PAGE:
An intro to ads.txt
If we focus on anything with this blog, it’s that the ad tech ecosystem is incredibly complex, and this complexity has caused lots of problems. One of the core issues is ad fraud and it’s likely you’ve read a good bit about it in the news. Ad fraud is bad right now (to the tune of tens of millions of dollars lost a day), and it’s almost certain that no one knows really how bad it is. To combat this threat the IAB has been working on a solution for the last year called ads.txt. Although it is not heavily adopted yet, many platforms, such as Google, have made it clear that they will not buy unauthorized inventory(started Oct. 15). So what is it?
What is ads.txt?
Ads.txt is a solution that publishers use that allows buyers to know exactly which vendors are authorized to sell their inventory. It’s similar to robots.txt, a standard for how websites communicate with crawlers. Here’s how it works and what’s included:
- Publishers create a file that lists all networks, exchanges, and SSPs that are authorized to sell their inventory
- The file states whether a given seller is direct or a reseller
- The file also lists the exchange member IDs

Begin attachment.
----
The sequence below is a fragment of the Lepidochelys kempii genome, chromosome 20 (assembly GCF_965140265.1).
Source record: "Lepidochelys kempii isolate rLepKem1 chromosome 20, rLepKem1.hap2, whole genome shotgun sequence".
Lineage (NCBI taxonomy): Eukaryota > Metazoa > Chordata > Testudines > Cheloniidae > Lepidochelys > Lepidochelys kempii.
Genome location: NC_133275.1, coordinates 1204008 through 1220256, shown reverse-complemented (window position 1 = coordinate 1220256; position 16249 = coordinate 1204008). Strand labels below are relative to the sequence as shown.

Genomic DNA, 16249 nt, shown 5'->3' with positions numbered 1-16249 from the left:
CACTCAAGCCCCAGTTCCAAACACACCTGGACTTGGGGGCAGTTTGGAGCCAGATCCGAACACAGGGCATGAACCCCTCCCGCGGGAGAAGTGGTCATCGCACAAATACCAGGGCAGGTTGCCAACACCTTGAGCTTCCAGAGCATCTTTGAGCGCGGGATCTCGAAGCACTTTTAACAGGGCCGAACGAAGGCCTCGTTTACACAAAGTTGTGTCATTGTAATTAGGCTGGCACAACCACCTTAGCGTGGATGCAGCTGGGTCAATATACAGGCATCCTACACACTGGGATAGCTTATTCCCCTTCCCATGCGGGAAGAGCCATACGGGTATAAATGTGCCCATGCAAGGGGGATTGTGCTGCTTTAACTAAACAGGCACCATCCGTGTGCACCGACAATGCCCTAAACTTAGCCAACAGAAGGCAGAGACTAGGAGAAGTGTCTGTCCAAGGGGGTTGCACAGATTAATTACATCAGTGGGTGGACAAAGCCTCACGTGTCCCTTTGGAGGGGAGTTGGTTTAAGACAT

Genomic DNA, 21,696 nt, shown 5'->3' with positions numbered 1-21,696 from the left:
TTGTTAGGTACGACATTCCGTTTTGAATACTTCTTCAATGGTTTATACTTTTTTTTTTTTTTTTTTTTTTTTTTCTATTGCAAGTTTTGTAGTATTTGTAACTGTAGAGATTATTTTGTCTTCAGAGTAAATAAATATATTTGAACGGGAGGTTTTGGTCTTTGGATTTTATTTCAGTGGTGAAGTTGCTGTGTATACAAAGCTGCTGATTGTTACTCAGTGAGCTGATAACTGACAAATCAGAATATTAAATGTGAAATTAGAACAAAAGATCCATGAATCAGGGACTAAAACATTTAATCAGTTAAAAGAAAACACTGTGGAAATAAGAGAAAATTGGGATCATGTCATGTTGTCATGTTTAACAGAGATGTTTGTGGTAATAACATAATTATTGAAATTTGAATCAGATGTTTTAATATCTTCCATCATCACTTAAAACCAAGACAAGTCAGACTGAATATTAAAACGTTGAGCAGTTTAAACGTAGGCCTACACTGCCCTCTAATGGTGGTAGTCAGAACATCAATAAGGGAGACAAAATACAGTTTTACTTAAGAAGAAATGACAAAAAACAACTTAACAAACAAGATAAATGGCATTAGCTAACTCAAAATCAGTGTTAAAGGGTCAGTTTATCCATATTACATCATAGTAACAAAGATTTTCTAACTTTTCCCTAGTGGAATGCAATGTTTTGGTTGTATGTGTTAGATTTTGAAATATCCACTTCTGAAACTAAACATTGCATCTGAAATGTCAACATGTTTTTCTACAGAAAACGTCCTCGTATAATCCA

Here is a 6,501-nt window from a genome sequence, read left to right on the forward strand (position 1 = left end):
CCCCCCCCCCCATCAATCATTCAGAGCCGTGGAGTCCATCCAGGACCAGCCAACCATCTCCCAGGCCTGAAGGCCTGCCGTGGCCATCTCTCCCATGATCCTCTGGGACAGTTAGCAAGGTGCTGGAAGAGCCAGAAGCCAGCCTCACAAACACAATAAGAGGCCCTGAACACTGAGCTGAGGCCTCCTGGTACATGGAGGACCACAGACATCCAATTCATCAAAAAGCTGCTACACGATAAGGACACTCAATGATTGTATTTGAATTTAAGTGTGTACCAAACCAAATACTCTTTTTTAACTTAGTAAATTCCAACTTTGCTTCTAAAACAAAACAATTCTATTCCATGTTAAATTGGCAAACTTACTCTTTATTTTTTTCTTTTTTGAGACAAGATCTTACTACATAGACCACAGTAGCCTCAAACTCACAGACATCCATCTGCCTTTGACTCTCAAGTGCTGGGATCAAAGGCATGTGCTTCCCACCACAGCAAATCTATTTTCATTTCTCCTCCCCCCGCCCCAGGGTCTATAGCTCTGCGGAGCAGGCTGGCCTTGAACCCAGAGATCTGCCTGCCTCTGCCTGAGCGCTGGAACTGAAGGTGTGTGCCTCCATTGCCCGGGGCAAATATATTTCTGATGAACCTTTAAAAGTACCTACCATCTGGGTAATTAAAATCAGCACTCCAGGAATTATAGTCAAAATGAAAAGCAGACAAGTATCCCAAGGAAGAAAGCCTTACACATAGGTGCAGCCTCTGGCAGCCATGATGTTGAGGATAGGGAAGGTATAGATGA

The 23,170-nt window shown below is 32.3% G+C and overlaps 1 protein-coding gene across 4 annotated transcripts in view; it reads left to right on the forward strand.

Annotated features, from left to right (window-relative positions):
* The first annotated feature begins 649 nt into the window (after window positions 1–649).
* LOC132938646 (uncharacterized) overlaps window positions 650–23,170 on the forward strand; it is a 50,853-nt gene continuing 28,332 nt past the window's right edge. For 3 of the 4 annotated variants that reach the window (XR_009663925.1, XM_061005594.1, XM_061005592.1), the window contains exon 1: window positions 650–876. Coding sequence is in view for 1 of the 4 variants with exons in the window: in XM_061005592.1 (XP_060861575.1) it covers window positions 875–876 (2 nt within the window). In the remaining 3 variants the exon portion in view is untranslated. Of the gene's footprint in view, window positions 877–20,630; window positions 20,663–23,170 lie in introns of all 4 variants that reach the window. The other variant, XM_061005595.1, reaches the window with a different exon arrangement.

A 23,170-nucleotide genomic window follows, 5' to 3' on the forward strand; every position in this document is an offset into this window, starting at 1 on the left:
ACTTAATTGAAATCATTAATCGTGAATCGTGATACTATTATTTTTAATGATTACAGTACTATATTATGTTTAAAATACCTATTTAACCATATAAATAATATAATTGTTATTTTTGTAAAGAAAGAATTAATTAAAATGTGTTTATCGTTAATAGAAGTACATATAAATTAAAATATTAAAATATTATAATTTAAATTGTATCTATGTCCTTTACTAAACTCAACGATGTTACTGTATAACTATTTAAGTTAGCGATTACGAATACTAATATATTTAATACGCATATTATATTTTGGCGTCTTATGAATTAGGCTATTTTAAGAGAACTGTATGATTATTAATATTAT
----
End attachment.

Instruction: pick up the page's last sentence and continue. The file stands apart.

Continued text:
- These files are easily adjustable as you add or subtract approved partners
SSPs/DSPs then crawl the ads.txt files and will know which partners they can use to buy valid inventory (vs fraudulent) from a publisher they would like to do business with.
For all things ads.txt, see the IAB overview/specs/how to guide. It is likely that there will be rapid adoption in the next 3–6 months due to Google’s recent announcement, and publishers will need ways to validate that their ads.txt file is correctly implemented/formatted. We’re all about building tools to automate ad operations tasks at Ad Reform, which is why we plan on launching a free ads.txt validator in the coming week to enable publishers to become and stay compliant. Stay tuned!